Leading Article: South Africa's hard man has a hard task

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The Independent Culture
THABO MBEKI is a hard man. Which is what South Africa needs after five years of rule by the closest to a secular saint the modern world has to offer. Nelson Mandela has been a great healer, and his achievement was to prevent majority rule turning into civil war. But South Africa has a terrible problem of crime and violence, which affects not just rich whites but poor blacks too, and which demands strong leadership.

Mr Mbeki cannot do the jiving or the Gandhian dignity, but he can do strong leadership. The ANC has copied a few things - in rather different circumstances - from New Labour, including the slogan "tough on crime and tough on the causes of crime". Now Mr Mbeki has to deliver, with equal emphasis on both halves of the formula. That means a crackdown on thugs and thieves. It also means driving forward on the expensive social policies of education, housing and basic services. But that drive must be balanced by a strong commitment to open and competitive markets if foreign investors are not to be scared off.

He is also worryingly intolerant of debate in the media. In this light, his policy of political inclusion - which in other circumstances would be laudable - does flicker with unfortunate premonitions of a one-party state. Bringing in Inkatha to the ANC fold, and keeping Winnie Mandela in the government, are both sensible. But Mr Mbeki's authoritarian leanings need to be kept in check if South Africa's young democracy is to thrive. Yesterday's low-key but high- turnout and non-violent elections provide grounds for hope, and the Democratic Party holds out the possibility of becoming an effective non-racial, non-tribal opposition.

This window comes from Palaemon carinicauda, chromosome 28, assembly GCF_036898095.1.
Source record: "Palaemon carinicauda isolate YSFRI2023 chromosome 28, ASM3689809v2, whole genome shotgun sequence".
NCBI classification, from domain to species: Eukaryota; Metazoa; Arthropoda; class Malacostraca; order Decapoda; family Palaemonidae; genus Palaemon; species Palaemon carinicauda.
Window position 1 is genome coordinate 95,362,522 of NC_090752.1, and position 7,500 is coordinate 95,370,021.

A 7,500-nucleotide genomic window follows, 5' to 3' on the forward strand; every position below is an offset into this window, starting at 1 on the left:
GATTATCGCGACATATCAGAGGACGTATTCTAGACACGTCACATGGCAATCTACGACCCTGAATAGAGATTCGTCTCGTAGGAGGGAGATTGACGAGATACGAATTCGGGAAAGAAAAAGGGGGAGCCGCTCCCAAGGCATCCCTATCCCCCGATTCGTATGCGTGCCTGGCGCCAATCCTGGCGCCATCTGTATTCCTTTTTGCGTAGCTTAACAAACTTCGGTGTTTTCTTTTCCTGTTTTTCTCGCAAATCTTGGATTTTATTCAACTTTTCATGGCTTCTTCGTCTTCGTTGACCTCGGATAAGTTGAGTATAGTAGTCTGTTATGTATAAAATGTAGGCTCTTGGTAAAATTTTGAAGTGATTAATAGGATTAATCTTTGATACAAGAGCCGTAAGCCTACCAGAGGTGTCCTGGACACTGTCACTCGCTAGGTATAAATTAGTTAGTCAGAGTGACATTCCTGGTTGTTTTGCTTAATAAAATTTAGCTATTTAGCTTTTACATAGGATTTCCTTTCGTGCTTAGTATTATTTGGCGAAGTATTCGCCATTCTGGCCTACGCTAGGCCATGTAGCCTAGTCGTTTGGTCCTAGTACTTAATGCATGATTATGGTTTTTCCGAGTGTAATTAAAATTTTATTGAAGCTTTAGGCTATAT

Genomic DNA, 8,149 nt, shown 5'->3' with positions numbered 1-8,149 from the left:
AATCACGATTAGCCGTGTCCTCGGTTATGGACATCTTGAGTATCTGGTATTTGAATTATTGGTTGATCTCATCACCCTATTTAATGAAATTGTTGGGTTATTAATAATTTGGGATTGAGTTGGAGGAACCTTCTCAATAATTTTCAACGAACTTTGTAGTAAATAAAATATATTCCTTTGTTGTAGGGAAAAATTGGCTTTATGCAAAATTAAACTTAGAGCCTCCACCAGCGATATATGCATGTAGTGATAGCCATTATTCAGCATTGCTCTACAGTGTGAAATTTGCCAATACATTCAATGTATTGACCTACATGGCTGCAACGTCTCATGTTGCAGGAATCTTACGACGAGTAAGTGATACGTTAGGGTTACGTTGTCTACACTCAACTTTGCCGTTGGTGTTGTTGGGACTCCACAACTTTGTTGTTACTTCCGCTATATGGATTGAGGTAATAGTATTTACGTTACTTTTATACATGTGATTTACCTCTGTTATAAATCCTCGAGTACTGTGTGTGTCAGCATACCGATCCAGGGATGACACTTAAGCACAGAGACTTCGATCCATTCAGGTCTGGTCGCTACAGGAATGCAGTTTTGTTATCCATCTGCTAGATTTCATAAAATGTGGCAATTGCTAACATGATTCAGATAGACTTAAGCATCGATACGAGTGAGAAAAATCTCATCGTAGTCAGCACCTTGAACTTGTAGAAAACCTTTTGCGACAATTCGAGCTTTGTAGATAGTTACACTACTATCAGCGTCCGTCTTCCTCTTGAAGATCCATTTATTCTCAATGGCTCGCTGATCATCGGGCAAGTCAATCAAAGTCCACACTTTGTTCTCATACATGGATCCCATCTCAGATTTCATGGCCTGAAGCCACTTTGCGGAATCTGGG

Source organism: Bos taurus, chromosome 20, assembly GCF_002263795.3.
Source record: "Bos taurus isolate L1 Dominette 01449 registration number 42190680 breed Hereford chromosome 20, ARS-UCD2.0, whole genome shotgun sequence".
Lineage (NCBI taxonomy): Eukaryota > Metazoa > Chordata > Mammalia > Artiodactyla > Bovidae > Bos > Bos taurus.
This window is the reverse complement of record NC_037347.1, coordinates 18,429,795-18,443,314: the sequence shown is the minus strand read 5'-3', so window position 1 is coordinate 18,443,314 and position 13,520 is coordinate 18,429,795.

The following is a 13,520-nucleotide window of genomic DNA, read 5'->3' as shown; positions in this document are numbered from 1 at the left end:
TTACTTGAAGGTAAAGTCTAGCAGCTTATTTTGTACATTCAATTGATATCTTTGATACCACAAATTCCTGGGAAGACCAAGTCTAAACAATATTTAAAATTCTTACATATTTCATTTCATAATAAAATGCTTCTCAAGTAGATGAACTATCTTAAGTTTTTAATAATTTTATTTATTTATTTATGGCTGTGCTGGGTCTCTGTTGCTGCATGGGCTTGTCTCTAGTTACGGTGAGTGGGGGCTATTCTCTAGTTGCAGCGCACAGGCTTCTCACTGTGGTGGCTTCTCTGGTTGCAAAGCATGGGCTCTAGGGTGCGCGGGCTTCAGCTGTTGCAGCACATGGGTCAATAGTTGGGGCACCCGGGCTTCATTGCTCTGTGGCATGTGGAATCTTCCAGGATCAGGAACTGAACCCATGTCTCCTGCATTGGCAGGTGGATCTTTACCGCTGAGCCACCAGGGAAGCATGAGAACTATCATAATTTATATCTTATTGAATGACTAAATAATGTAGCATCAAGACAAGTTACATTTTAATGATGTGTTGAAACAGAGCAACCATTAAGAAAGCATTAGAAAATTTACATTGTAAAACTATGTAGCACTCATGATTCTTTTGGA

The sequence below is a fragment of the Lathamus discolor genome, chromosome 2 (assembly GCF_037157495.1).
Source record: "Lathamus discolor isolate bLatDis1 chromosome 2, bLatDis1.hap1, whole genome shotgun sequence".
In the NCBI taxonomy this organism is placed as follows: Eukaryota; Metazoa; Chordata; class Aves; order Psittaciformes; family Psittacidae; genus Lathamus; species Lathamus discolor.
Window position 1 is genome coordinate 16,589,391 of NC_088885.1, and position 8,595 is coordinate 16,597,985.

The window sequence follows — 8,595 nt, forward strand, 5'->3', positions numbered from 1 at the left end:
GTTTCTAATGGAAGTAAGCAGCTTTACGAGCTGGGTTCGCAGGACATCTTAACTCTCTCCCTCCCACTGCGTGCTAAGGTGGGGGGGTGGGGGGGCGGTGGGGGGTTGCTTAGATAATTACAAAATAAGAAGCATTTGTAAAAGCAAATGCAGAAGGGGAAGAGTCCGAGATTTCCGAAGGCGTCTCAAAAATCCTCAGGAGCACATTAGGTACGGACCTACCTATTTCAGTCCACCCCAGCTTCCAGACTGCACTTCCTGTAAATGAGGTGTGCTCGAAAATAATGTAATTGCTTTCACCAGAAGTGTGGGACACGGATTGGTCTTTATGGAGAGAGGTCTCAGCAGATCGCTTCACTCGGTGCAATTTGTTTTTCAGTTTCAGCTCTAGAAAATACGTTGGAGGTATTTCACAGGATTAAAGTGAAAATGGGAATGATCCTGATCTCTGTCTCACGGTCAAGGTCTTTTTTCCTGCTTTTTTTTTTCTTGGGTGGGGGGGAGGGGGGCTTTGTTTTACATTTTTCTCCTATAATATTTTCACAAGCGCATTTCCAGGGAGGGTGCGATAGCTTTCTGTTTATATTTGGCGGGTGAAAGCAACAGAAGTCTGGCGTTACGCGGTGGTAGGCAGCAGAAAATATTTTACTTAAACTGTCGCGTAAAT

The immediate test for Mr Mbeki is to control the crime wave; the ultimate test is to ensure that South Africa becomes a genuine multiracial and multi-tribal democracy.